Magical Realism, Writing, Fiction, Politics, Haiku, Books

domingo, febrero 22, 2009


In a New York Times review of David Denby's book, Snark, we find this humdinger of a paragraph by Walter Kirn:

The humor that stirs this wrongful laughter is “snark,” named for a fictional creature from the poem “The Hunting of the Snark,” by Lewis Carroll. As a species of vicious contemporary humor, it is defined by Denby in many ways — so many, in fact, that the creature never materializes as anything more than a shadow on a wall that Denby keeps shooting at yet never hits. In his opening pages he defines snark negatively — as a practice that certain famed comics are often charged with, but undeservedly and inaccurately because they actually trade in “irony” and also, one can’t help but gather from Denby’s remarks, because they’re politically virtuous in their japery, even when their words seem cruel and harsh. Stephen Colbert and Jon Stewart are two of these unfairly maligned non-snarkers. Sarah Silverman escapes unscathed, while Penn Jillette, an avowed libertarian who entertains mostly in Las Vegas nowadays, and Sarah Palin, an avowed big-game hunter who’s safely tucked away up north somewhere, are portrayed as snarkers par excellence. So is John McCain, coincidentally, and pretty much everyone who ever tweaked Barack Obama for any reason — especially if they did so on the Internet and indulged in prejudice. But “hate speech” isn’t snark either, Denby writes, because it aims to “incite,” not get chuckles, and because it’s “directed at groups,” not individuals. Denby finds such discourse loathsome, presumably, but he states early on that it’s no concern of his, first because it’s a constitutional right, and second, because he feels sorry for nuts who use it: “the legions of anguished, lost people on Web sites and the social networking site Facebook” who are “looking for a way to release fear.” In other words, vengeful morons can’t be snarky, only parties to bigoted violence now and then, which may be horrific and tragic but isn’t annoying. No, what really bugs Denby’s mandarin side is a much subtler species of expression: humor that celebrates “the power to ridicule” and is indulged in by semi-sophisticates who seek to sound clued-in and hip so as to soothe their feelings of “dispossession” and elevate their wounded self-esteem by sneering at folks like — get ready to be outraged! — the convicted insider trader Ivan Boesky, whose notorious taste in gaudy baubles was once satirized in the late Spy magazine.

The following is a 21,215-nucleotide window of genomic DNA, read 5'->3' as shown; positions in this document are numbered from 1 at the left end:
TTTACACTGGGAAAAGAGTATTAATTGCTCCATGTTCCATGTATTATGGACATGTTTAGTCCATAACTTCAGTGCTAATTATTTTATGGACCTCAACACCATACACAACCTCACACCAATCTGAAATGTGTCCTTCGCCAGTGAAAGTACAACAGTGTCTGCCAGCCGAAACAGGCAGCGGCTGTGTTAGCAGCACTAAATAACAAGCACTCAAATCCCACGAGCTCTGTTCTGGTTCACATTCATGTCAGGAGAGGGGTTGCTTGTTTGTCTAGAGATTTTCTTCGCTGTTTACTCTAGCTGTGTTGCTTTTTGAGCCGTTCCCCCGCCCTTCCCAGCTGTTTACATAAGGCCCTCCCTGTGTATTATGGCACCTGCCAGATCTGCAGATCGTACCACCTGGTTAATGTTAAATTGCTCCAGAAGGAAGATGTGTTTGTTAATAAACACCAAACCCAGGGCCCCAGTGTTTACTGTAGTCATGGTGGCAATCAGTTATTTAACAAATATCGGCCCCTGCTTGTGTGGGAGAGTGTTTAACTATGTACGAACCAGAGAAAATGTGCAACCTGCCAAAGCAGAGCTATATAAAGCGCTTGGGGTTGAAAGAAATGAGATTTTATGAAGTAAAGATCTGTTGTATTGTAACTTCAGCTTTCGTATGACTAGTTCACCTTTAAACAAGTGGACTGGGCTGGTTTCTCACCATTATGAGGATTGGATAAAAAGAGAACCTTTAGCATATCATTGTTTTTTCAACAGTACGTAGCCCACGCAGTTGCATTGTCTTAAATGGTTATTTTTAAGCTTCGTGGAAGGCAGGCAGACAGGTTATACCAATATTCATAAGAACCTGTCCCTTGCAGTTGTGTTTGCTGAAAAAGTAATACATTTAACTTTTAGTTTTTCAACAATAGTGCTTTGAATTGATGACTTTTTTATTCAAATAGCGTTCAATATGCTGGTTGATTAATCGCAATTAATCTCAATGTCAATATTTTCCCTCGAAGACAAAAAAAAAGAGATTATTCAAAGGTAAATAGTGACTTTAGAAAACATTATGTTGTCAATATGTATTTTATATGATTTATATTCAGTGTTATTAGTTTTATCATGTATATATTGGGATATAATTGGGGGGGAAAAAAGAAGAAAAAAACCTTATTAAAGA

Kirn deserves some kind of an award, maybe a Golden Skewer, for this paragraph. Bravo.

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